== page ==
Despite the expanding digital frontier, NHK is still the best bet for outside producers keen to crack the Japanese market. Kagari Tajima, the pubcaster’s associate director of coproductions, explains that NHK does not pre-buy or commission from foreign filmmakers, though its interest in coproductions is significant. Since 1981, NHK has been involved in approximately 1,600 international coproductions (one-offs and series). And with the launch of NHK’s 24-hour HD channel, Hi-Vision, on December 1, proposals for HD programs are of particular interest.
To facilitate access, NHK has two affiliate offices – NHK Enterprise Europe in London, and NHK Enterprise America in New York. Tajima outlines the general criteria NHK follows when considering a coproduction arrangement: how well Japanese viewers will relate to the content; the likelihood that NHK could produce the program independently; whether the scale of the project necessitates copro funding (i.e. high budget HD programs); and the availability of re-versioning rights. ‘As it may be assumed from this criteria, most of our foreign partners are from Europe or the U.S., and not Asia, since we can cover Asia on our own,’ he adds. If the proposal originates with NHK, the pubcaster contributes 50%-plus of the budget; 10% to 30% if it comes from an outside source.
For acquisitions from foreign distribs and prodcos, NHK uses the Media International Corporation (MICO), which was established in 1990. Akiko Nakano, an acquisitions executive for MICO, emphasizes that the company is interested in acquiring completed projects only; all other areas are handled directly by NHK.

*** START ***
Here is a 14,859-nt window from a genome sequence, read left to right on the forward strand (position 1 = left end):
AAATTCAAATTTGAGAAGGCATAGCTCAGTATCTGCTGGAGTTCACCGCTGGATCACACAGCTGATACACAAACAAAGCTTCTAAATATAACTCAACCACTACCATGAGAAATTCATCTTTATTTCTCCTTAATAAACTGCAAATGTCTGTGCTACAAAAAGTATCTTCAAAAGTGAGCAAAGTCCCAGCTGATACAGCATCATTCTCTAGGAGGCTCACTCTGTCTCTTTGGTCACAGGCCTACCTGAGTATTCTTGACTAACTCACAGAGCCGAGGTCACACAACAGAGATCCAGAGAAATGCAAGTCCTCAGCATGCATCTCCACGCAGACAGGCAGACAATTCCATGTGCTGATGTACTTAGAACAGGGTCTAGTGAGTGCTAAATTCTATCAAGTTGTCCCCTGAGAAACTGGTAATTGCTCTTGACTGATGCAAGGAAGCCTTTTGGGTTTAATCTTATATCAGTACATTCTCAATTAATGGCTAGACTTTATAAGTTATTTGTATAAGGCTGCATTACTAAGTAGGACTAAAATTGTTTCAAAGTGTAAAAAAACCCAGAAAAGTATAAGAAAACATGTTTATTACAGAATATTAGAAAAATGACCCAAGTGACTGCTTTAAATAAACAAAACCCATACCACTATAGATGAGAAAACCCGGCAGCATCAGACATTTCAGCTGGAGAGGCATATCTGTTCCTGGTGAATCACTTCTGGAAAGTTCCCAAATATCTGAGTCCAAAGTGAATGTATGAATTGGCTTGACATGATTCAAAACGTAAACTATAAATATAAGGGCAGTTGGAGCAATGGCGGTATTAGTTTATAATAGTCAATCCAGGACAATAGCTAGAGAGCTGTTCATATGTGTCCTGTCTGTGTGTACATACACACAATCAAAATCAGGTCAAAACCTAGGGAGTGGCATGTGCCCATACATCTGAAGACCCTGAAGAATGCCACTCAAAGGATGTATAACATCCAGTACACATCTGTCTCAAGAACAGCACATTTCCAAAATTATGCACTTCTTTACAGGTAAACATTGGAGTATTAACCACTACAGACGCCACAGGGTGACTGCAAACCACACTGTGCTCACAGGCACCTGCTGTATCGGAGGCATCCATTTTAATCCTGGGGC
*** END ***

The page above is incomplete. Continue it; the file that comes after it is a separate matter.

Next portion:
Nakano looks for programming to fill NHK’s ‘World Documentaries’ slot, one of several slots set aside for foreign acquisition programs this year. ‘The name of the slots and the number of times they air vary from year to year,’ Nakano explains. ‘This year NHK has three satellite slots for half-hour series: ‘Enjoy Life,’ ‘Living with the Planet,’ and ‘Sports and Leisure.’ In the one-hour slots this year are ‘Overseas Documentaries’ [terrestrial feed] and ‘World Documentaries’ [satellite feed].’
In 1999, docs accounted for about five percent of total spending by MICO for NHK, and about 15% of titles (140) acquired. ‘As little as five percent sounds, there’s even less, if any, on the commercial channels,’ Nakano says. ‘With new digital channels coming up in December, I think the commercial channels will start looking into acquiring documentaries, but they’re very tied up in getting ratings and sponsors for broadcasting, which is not as much of an issue with NHK, since it’s a public broadcaster.’